Thanks to our good friend Judy Gates Goldman, great granddaughter of Joe and Virginia Meek, we now have a copy of a great piece of Hillsboro History. The Oregon Journal was the leading paper in Oregon for decades and was eventually run out of business by The Oregonian among others. But sometime in the 1960's they ran an Insert featuring early Washington County History. While there is no date on the 6 Page document Judy says it was from the 1960's and like so many things that have caught her eye she saved it! Here is a copy of that fine document via pictures and we will try and get it in a form more easily read soon! Thanks to Judy for saving this and we hope you enjoy it!
Part of what we are doing with the Tualatin Valley Tales website is teaching people about our amazing Valley and the State we now live in. To understand a place you had better understand the history. Below you will find an in-depth read on that history written by a noted Archaeologist for the Port of Portland as they were filing permits for the runway expansion of the Hillsboro Airport in 2008. One can learn so much by reading this report. Please enjoy.
Direct contact between Oregon Native Americans and Euro-Americans began in 1792, when American Robert Gray located the mouth of the Columbia River and British Royal Navy parties under the command of George Vancouver sailed up the river into the Portland Basin (Dodds, 1986). Most interactions were limited to coastal fur trading ships until the Lewis and Clark expedition passed through the Portland Basin in 1805 and 1806. Fur trappers and adventurers soon began entering the region. Astoria was founded in 1811 by American fur entrepreneur John Jacob Astor, and the British North West Company (NWC) sent overland trapping expeditions from Canada. Several parties explored and worked the northern Willamette Valley, including Donald McKenzie, who traveled the length of the valley in 1812. NWC trading posts were first established in 1812-1813, probably near Salem, and then near Champoeg on the bank of the Willamette River in 1813 (Hussey, 1967; Minor et al., 1980). The valley soon became a primary source of meat and other foods for Astoria (which was sold to NWC and renamed Fort George). Furs and meat from the valley continued to be important after Fort Vancouver was established by the Hudson’s Bay Company (HBC, successor to NWC) in 1825.
In 1834, the John Work HBC party traveled over the Tualatin Plains, through the Wapato Lake region, and down the Chehalem Creek drainage to the Champoeg area on the Willamette River (Work, 1923). As noted above, he was struck by the rich soils and fine pasture lands in the grassy “Faladin” plains, as well as the large size of the conifers in the neighboring wooded regions. In addition to beaver trapping, the Tualatin Plains were also being used for horse pasturing, as Work noted that 170 horses had been grazing on the plains for the preceding two months (Work, 1923). By this time, men leaving HBC employment were settling and farming in the Champoeg area. American missionaries, exploring parties, and other visitors began returning to the United States in the 1830s with stories of the moderate climate, rich soils, and economic opportunities of the Willamette Valley.
By the early 1840s American emigrants were arriving via the Oregon Trail. In 1844, frontiersman Charles Clyman noted that about 200 “mostly American” families were already settled on the “Twallata” Plains (Camp, 1960). Joel Palmer, future Superintendent of Indian Affairs in Oregon (1853-1857), visited Oregon in 1845 and described the “Quality” Plains in terms similar to Work, also noting that “these plains are all claimed, settled, and mostly improved” (Palmer, 1906).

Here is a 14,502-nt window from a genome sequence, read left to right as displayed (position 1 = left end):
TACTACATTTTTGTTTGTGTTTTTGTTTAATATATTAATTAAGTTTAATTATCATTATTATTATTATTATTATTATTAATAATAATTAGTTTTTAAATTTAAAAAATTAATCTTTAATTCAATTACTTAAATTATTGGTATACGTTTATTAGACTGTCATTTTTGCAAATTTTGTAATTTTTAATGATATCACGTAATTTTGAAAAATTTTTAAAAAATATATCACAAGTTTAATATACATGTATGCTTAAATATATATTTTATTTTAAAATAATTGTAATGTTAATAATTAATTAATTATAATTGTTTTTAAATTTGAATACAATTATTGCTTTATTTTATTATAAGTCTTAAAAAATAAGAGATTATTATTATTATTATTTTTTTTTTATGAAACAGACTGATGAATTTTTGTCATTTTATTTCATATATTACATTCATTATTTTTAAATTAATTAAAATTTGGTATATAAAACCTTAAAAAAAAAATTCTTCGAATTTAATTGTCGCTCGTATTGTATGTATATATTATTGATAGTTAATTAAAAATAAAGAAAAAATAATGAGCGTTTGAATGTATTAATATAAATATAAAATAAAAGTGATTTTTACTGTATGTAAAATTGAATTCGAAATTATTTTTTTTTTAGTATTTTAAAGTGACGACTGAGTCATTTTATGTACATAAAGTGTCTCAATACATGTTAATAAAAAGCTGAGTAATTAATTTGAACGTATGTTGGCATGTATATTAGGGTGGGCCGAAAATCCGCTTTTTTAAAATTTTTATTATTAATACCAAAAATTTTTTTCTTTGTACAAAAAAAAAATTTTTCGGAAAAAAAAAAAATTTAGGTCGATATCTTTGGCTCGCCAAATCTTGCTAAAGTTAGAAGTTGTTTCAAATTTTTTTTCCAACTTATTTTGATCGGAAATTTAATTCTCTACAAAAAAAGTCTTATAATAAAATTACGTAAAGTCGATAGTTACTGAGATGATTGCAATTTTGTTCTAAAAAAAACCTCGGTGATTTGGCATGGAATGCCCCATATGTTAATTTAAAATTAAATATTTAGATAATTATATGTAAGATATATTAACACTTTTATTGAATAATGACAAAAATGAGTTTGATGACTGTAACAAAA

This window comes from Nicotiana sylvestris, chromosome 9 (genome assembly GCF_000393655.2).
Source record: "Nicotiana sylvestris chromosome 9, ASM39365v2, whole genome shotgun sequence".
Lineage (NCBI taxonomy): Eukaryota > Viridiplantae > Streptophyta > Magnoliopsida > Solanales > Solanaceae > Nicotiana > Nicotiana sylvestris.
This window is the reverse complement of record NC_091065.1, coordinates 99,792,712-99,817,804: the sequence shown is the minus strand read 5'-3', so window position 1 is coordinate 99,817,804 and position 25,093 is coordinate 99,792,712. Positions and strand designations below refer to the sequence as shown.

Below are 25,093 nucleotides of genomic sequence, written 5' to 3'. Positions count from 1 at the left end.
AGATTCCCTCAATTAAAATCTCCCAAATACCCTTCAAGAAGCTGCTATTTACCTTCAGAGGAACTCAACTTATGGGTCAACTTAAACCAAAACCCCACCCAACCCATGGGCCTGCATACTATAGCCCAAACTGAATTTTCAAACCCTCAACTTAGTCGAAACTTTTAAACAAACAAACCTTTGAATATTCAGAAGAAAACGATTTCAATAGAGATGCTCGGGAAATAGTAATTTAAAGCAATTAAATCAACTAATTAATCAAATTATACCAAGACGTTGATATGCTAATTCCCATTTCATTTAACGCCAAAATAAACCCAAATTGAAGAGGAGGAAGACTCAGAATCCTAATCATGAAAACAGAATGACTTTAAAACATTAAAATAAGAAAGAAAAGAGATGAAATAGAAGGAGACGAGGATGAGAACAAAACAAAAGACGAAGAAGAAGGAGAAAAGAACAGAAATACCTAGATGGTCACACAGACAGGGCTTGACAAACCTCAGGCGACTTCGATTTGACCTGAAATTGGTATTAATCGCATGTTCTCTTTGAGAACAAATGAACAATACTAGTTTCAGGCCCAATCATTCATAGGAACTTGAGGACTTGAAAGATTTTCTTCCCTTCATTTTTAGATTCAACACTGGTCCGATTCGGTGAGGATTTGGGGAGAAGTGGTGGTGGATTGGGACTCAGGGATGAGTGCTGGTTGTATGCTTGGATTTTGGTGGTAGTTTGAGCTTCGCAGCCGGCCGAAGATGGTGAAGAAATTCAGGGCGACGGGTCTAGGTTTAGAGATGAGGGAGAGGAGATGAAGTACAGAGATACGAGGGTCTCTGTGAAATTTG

Joseph Meek, a famous American fur trapper “mountain man” and several other retiring mountain men had settled on the eastern Tualatin Plains in late 1840, followed in 1841 and 1842 by emigrant families fresh from the Oregon Trail (Ellis and Chapman, 2000). Meek’s land claim was just north of the Hillsboro Airport. As emigrants continued to arrive, two settlement clusters arose on the plains; first referred to as East Tualatin Plains and West Tualatin Plains, these evolving communities became known respectively as Columbia (or Columbus) and Forest Grove. By the late 1840s, Columbia had been renamed Hillsborough, in honor of local pioneer David Hill, who had served in the provisional legislature and sold part of his claim to be used for the developing town (McArthur, 1974). The United States acquired control of the Oregon and Washington region through a treaty with Great Britain in 1846 and the U.S. Oregon Territory was created in 1848 (Dodds, 1986). The many American emigrants to Oregon, however, had already established a Provisional Government along American lines in 1843, with a constitution, property rights, and other laws. Meek, Hill, and many others participated in creating and serving in this government. In 1850, the U.S. Congress enacted the Donation Land Act, providing free land to Oregon emigrants. Settlers already present were able to register their lands. Donation Land Claim (DLC) farms covered the Tualatin Plains.
Columbia River and Willamette Valley Native American groups, including the Tualatin Kalapuya, had been devastated by successive waves of European-introduced epidemic diseases. A large epidemic in the early 1830s, thought to be malaria, resulted in mortality rates as high as 90 percent (Boyd, 1990). Few families or larger groups remained intact as the influx of Euro-American emigrants increased steadily through the 1840s. Raiding and sporadic organized warfare flared throughout Oregon in the 1840s and 1850s, spurring the United States government to secure treaties after acquiring control of the Oregon territory. Treaties with many Willamette Valley groups were negotiated in 1851 and most of these provided for reservations in the Willamette Valley, including one surrounding Wapato Lake for the Tualatin (Beckham, 1977; Gibbs and Starling, 1978). These treaties, however, were not ratified by the U.S. Senate, in part due to pressure from settlers demanding that Indians be removed from the valley. In 1855, Joel Palmer, Superintendent of Indian Affairs, negotiated a new treaty with the Kalapuya bands, signed in 1855 as the Dayton Treaty and ratified by the Senate. These bands ceded their lands to the United States for specified annuities and agreed to be removed to the Grand Ronde Reservation in the foothills west of the Willamette Valley.
The community of Hillsborough (soon shortened to Hillsboro’ [McArthur, 1974]) developed as a market town hub for the surrounding farms. It became the county seat of Washington County in 1850. The Tualatin Plains and Hillsboro were connected with Portland by the Oregon Central Railroad in 1870. The line initially ran south of the community due to a dispute between the city and the railroad, but Hillsboro slowly grew to the railroad. The city was further tied to the growing Portland metropolitan area with the spread of interurban railroad lines in the early twentieth century. The Oregon Electric Railroad connected Hillsboro and Forest Grove to Portland in 1908 and Southern Pacific (on the Oregon Central line) converted to electricity and began interurban service in 1914. These lines were soon superseded by motor vehicle improvements, but these improving modes of transportation opened the rural Tualatin Plains to suburban development, a trend that still continues. The population of Hillsboro increased steadily through the twentieth century.